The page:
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A Lesson in Bridging the Education Gap for Families Living in Poverty

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It is estimated that one billion people will be without the necessary skills to find a job. Many young children across sub-Saharan Africa and South Asia are living without any kind of formal education. Even with access to schools, students are discriminated due to their gender, class and caste. Additionally, classes are taught by absent, unmotivated and unskilled teachers. This is reflective of a broken education system present in a number of developing countries.

At Acumen, we invest in solutions that fill the gap in access to quality, affordable education and skills training for children and families living in poverty. In late June, we hosted an Education Roundtable, with an intimate group of partners and friends along with our Pakistan education investee Nasra Public School, to discuss challenges and opportunities within the education sector.

In 2012, we made our first education investment in a social enterprise called Hippocampus Learning Centres, which provides quality education to pre-school and primary children in rural India. Since that initial investment, Acumen has successfully raised $4.5 million for the supporting seven social entrepreneurs who have brought innovative market technologies and disruptive business models to bridge gaps in the education sector.

Initially investing in vocational training for low-income customers, we learned that millions in the informal sector were missing the education wave entirely. As a result, our investment focus has evolved to incorporate business models that include development of low-cost private schools, teacher training, capacity building, education technology platforms, financing, content and delivery techniques and skills training programs.

During the roundtable, Amir Fancy, CEO of Nasra Public School (NPS), presented how his low-cost private schools in Pakistan are providing high quality education to students in households living below the poverty line. For many Pakistani children, a good, quality education is a distant dream. But Nasra Wazir Ali, founder of Nasra Public School, saw hope and potential. What started out as a single classroom in her living room in 1950, eventually grew into an Education Trust. Over the course of 67 years, Nasra Education Trust opened five custom-built campuses across Karachi to serve roughly 500,000 children.

In 2013, Acumen stepped in to help the Trust scale with a new financial model directly targeting low-income communities. Drawing inspiration from the legacy of Nasra’s vision for quality education for every child in Pakistan, Nasra Public School was established. In a short span of two years, the partnership with Acumen led NPS to create eight new campuses serving over 2,500 students.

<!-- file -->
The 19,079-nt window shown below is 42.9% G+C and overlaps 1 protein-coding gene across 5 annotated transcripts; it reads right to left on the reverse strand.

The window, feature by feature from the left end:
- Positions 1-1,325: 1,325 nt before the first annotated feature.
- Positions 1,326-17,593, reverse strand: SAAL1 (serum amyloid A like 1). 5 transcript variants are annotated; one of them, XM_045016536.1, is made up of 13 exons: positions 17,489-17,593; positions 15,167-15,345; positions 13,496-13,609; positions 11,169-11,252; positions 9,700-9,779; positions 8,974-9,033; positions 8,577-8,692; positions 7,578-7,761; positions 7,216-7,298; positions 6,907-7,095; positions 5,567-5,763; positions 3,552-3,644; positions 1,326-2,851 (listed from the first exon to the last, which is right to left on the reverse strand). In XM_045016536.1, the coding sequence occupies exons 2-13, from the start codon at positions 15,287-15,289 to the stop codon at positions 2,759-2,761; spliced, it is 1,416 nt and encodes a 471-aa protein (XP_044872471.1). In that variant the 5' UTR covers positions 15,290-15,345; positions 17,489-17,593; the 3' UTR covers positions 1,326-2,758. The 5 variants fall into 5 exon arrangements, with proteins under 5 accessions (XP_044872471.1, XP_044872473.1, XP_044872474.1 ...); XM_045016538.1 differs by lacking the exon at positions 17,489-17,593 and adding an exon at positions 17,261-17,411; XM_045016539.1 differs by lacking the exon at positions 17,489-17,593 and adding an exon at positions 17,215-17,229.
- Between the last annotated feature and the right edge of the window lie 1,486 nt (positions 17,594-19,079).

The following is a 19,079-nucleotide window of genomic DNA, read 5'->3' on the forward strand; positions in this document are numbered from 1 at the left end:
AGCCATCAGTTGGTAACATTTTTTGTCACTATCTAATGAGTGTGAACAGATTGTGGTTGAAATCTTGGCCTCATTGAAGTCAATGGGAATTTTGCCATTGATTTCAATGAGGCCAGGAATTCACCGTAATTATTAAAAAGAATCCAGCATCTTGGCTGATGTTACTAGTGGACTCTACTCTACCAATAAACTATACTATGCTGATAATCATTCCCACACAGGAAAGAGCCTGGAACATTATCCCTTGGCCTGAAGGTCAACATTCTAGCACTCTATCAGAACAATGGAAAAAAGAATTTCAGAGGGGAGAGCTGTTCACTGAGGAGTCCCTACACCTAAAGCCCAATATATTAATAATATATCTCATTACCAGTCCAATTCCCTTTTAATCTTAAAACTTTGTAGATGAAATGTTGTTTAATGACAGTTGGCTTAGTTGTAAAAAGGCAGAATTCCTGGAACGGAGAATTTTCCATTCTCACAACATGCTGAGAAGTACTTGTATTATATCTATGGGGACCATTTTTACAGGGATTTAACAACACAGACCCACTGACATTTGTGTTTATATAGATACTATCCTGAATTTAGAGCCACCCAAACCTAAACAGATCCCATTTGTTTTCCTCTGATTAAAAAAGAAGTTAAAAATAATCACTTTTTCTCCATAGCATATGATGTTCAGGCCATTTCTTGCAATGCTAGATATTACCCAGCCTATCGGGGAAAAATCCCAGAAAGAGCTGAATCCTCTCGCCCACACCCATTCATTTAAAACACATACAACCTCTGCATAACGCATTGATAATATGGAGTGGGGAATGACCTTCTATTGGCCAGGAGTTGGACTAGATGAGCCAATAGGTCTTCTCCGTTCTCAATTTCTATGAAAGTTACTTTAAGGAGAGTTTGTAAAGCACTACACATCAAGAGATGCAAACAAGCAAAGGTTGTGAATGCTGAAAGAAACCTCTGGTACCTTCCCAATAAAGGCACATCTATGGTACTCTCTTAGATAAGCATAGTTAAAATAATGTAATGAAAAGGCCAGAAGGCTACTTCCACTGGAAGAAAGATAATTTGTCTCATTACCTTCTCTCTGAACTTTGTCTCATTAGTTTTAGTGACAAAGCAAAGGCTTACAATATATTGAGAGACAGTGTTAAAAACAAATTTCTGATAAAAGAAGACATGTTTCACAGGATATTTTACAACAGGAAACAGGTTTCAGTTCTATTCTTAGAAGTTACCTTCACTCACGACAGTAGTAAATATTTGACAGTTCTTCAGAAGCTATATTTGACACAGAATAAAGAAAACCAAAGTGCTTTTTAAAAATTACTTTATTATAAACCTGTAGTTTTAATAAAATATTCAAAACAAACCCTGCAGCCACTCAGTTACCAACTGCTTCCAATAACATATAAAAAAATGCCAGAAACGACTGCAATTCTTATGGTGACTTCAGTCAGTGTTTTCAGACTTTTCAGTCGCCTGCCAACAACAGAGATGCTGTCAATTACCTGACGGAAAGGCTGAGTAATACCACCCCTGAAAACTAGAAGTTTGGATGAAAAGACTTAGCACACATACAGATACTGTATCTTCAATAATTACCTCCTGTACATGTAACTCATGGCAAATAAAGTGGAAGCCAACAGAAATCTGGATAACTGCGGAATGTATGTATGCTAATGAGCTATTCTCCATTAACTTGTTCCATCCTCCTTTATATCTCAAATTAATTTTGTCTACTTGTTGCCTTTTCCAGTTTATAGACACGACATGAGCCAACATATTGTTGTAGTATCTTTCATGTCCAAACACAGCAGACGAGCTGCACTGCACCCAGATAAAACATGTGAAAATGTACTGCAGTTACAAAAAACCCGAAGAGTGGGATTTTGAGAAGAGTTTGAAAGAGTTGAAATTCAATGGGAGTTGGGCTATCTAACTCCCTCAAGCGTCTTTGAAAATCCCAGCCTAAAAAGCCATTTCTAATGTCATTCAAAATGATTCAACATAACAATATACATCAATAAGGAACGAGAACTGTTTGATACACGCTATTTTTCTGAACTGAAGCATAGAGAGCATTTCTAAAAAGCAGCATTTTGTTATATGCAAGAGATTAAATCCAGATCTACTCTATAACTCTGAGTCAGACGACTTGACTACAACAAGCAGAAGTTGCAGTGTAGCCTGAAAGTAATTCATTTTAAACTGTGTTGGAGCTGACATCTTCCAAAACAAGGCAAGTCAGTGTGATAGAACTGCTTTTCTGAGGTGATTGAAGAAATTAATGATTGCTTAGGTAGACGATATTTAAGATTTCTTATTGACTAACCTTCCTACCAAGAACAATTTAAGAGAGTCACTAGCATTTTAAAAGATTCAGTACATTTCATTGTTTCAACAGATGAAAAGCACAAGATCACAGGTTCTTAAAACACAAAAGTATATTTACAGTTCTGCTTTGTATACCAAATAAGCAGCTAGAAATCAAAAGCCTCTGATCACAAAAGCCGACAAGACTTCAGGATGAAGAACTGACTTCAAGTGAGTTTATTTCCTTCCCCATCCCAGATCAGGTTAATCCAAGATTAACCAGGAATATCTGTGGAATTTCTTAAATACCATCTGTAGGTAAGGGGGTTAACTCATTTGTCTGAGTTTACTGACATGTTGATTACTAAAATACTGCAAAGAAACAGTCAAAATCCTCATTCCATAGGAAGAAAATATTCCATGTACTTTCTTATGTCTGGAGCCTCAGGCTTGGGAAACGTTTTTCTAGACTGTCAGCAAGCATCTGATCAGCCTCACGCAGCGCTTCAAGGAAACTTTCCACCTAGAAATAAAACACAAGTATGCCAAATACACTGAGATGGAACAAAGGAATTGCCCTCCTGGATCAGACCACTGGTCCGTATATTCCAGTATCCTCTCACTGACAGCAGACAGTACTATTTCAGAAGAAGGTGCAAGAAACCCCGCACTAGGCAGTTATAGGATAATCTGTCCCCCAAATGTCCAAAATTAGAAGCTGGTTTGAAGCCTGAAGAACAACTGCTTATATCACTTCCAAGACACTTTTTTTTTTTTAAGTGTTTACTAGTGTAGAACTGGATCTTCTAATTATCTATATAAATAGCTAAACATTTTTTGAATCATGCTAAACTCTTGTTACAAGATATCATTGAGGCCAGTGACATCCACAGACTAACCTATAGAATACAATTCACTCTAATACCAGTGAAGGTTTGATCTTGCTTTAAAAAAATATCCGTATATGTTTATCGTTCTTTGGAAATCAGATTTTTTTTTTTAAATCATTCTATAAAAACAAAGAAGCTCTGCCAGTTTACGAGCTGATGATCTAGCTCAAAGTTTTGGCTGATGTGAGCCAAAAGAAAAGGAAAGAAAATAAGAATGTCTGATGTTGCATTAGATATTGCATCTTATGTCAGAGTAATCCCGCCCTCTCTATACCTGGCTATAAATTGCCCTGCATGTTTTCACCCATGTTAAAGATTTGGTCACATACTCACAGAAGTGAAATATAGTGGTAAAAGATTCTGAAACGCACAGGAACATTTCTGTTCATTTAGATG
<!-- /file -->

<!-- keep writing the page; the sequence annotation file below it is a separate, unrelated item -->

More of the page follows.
Students at NPS are taught in a co-ed classroom by dedicated and trained teachers. Nasra also focuses on employing women staff, helping to create more trust amongst parents who send their girls to school. At school, children have access to clean bathrooms, drinking water, computer labs and extra-curricular activities, including foreign exchange programs, regional travel excursions, art and drama. These opportunities are part of regular school life at NPS and help to create an entire ecosystem to foster high quality education in Pakistan.

“Acumen gave us the ‘Big Push’ to reach the capacity that we could only imagine of before. Along with the capital, they gave us the skill and expertise needed to sustain and manage the new activities,” says Amir Fancy.

Despite NPS’ success in delivering quality education, achieving scale across the country remains a daunting task. A number of Public Private Partnership (PPP) models have failed to become efficient in Pakistan, given that governments appoint teachers and salaries are not linked to teachers’ performance. The private sector is unable to bring in performance incentive structures due to push back from teacher unions and resistance from management. The challenge lies in finding ways to partner with regional governments to overcome barriers in serving students living in rural towns. This is a stark difference from progress made in India, where Acumen education investees in India are deliberating with the Indian government on innovative collaborations that could spread skill development and curricular building programs across the nation.

Our First Education Fund has now impacted over 208,000 students and we aim to reach another million students through the Second Education Fund, which we launched this year. Beyond capital, technical assistance and human capital training remains essential for social entrepreneurs working in the sector. Collectively, we can begin to bridge the education gap through multi-sector collaborations to bring low-cost, high quality education to the poor in a sustainable and scalable manner.